cerebral cortex

the gray matter outer layer of the cerebrum. The newest part of the brain in evolutionary terms; responsible for primary sensory functions, motor coordination and control, and most particularly, the "higher-order" functions of language and thinking.

Where Alzheimer's starts and how it spreads

A new study involving 96 older adults initially free of dementia at the time of enrollment, of whom 12 subsequently developed mild Alzheimer’s, has clarified three fundamental issues about Alzheimer's: where it starts, why it starts there, and how it spreads.

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Long-term meditation fights age-related cognitive decline

August, 2011

Another study adds to the weight of evidence that meditating has cognitive benefits. The latest finding points to brain-wide improvements in connectivity.

Following on from research showing that long-term meditation is associated with gray matter increases across the brain, an imaging study involving 27 long-term meditators (average age 52) and 27 controls (matched by age and sex) has revealed pronounced differences in white-matter connectivity between their brains.

The differences reflect white-matter tracts in the meditators’ brains being more numerous, more dense, more myelinated, or more coherent in orientation (unfortunately the technology does not yet allow us to disentangle these) — thus, better able to quickly relay electrical signals.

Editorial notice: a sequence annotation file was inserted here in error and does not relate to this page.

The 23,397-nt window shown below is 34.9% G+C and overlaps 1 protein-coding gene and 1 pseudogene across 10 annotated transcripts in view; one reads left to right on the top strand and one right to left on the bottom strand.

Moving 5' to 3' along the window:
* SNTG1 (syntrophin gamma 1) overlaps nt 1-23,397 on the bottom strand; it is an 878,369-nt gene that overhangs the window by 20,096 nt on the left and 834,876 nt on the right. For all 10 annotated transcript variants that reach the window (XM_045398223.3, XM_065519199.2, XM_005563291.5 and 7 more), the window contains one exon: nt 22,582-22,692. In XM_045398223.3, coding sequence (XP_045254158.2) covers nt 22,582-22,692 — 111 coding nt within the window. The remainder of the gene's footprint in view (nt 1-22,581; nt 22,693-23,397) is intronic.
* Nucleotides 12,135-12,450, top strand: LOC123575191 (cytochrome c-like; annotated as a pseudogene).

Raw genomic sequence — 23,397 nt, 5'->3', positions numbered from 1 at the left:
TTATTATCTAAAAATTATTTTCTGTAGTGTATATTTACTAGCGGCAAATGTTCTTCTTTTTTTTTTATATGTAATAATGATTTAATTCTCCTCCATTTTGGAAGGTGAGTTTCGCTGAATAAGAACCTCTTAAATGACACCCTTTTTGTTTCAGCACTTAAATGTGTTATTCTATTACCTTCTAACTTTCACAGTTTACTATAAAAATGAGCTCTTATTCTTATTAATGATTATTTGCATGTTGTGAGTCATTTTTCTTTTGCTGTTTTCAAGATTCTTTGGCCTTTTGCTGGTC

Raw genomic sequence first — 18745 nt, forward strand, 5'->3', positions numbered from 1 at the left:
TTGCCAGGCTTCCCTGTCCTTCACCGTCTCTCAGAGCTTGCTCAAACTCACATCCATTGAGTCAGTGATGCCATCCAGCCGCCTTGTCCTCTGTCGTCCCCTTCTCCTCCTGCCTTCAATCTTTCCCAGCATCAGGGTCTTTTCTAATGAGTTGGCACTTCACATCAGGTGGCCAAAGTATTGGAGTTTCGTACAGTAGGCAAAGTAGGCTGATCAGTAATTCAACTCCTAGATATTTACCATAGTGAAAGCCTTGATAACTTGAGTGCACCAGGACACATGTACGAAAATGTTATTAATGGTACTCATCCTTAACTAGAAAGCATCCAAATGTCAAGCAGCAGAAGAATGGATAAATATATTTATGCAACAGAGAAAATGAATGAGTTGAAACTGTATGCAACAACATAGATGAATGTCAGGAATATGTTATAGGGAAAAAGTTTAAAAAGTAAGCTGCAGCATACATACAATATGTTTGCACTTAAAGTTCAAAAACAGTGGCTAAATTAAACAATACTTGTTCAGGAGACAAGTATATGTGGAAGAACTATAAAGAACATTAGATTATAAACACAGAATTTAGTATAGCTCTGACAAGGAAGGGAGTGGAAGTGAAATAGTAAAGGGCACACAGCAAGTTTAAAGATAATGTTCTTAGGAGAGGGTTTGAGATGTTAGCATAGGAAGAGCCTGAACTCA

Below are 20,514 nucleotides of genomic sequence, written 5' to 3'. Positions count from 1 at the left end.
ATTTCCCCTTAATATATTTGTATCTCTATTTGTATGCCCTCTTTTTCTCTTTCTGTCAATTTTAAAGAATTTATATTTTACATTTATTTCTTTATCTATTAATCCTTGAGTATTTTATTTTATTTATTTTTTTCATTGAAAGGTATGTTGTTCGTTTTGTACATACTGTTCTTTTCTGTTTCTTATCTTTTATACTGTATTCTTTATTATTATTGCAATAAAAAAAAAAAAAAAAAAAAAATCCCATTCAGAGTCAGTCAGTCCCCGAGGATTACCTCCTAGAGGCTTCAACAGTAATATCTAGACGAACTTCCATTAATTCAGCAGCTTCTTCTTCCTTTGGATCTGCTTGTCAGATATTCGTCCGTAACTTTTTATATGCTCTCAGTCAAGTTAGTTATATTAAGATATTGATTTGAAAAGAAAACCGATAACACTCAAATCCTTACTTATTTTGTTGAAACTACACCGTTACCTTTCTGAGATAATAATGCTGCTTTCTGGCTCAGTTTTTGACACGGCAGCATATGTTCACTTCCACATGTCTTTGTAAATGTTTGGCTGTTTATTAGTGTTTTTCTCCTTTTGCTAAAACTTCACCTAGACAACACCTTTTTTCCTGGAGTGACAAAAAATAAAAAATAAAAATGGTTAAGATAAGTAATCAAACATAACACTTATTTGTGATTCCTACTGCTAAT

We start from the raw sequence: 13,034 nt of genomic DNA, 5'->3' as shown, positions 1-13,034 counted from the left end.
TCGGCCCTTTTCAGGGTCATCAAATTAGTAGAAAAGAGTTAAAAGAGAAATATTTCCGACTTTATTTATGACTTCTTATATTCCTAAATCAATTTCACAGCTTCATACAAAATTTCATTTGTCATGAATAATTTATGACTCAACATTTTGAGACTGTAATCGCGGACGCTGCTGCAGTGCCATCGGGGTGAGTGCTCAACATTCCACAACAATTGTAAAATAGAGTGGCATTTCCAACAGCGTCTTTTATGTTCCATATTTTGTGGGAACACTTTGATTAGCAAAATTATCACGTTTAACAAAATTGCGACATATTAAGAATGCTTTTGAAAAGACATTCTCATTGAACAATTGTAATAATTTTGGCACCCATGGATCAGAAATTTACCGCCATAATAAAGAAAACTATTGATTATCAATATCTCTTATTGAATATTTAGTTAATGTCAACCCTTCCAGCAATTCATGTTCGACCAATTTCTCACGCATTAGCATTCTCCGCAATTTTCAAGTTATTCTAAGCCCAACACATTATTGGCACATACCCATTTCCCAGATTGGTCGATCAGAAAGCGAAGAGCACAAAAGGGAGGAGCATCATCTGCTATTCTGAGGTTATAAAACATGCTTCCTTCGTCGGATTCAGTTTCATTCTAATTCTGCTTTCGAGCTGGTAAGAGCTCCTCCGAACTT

While the differences were evident among major pathways throughout the brain, the greatest differences were seen within the temporal part of the superior longitudinal fasciculus (bundles of neurons connecting the front and the back of the cerebrum) in the left hemisphere; the corticospinal tract (a collection of axons that travel between the cerebral cortex of the brain and the spinal cord), and the uncinate fasciculus (connecting parts of the limbic system, such as the hippocampus and amygdala, with the frontal cortex) in both hemispheres.

These findings are consistent with the regions in which gray matter increases have been found. For example, the tSLF connects with the caudal area of the temporal lobe, the inferior temporal gyrus, and the superior temporal gyrus; the UNC connects the orbitofrontal cortex with the amygdala and hippocampal gyrus

It’s possible, of course, that those who are drawn to meditation, or who are likely to engage in it long term, have fundamentally different brains from other people. However, it is more likely (and more consistent with research showing the short-term effects of meditation) that the practice of meditation changes the brain.

The precise mechanism whereby meditation might have these effects can only be speculated. However, more broadly, we can say that meditation might induce physical changes in the brain, or it might be protecting against age-related reduction. Most likely of all, perhaps, both processes might be going on, perhaps in different regions or networks.

Regardless of the mechanism, the evidence that meditation has cognitive benefits is steadily accumulating.